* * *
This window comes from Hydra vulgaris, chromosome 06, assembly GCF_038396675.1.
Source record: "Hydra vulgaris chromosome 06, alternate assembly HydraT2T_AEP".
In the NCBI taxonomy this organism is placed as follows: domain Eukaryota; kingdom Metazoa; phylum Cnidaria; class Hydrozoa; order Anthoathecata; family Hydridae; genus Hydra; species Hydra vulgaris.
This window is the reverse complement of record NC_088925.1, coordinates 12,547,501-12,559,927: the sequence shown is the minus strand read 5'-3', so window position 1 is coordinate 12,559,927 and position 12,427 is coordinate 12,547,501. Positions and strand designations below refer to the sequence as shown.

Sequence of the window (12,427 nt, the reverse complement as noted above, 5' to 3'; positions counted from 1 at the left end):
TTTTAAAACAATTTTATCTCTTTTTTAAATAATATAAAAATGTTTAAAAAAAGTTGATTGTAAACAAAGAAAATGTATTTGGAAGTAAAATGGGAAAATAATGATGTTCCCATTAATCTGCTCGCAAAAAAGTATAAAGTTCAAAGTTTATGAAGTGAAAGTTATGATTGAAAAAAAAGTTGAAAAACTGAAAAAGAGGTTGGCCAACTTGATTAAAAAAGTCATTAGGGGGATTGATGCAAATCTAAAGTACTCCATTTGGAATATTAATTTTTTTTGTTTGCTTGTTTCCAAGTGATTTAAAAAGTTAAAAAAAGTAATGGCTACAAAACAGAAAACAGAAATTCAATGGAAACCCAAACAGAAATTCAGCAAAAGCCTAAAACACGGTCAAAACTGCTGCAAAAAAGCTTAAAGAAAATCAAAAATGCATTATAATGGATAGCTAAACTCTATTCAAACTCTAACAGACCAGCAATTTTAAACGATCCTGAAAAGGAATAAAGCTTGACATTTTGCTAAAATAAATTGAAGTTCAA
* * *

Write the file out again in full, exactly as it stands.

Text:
This window comes from Hydra vulgaris, chromosome 06, assembly GCF_038396675.1.
Source record: "Hydra vulgaris chromosome 06, alternate assembly HydraT2T_AEP".
In the NCBI taxonomy this organism is placed as follows: domain Eukaryota; kingdom Metazoa; phylum Cnidaria; class Hydrozoa; order Anthoathecata; family Hydridae; genus Hydra; species Hydra vulgaris.
This window is the reverse complement of record NC_088925.1, coordinates 12,547,501-12,559,927: the sequence shown is the minus strand read 5'-3', so window position 1 is coordinate 12,559,927 and position 12,427 is coordinate 12,547,501. Positions and strand designations below refer to the sequence as shown.

Sequence of the window (12,427 nt, the reverse complement as noted above, 5' to 3'; positions counted from 1 at the left end):
TTTTAAAACAATTTTATCTCTTTTTTAAATAATATAAAAATGTTTAAAAAAAGTTGATTGTAAACAAAGAAAATGTATTTGGAAGTAAAATGGGAAAATAATGATGTTCCCATTAATCTGCTCGCAAAAAAGTATAAAGTTCAAAGTTTATGAAGTGAAAGTTATGATTGAAAAAAAAGTTGAAAAACTGAAAAAGAGGTTGGCCAACTTGATTAAAAAAGTCATTAGGGGGATTGATGCAAATCTAAAGTACTCCATTTGGAATATTAATTTTTTTTGTTTGCTTGTTTCCAAGTGATTTAAAAAGTTAAAAAAAGTAATGGCTACAAAACAGAAAACAGAAATTCAATGGAAACCCAAACAGAAATTCAGCAAAAGCCTAAAACACGGTCAAAACTGCTGCAAAAAAGCTTAAAGAAAATCAAAAATGCATTATAATGGATAGCTAAACTCTATTCAAACTCTAACAGACCAGCAATTTTAAACGATCCTGAAAAGGAATAAAGCTTGACATTTTGCTAAAATAAATTGAAGTTCAA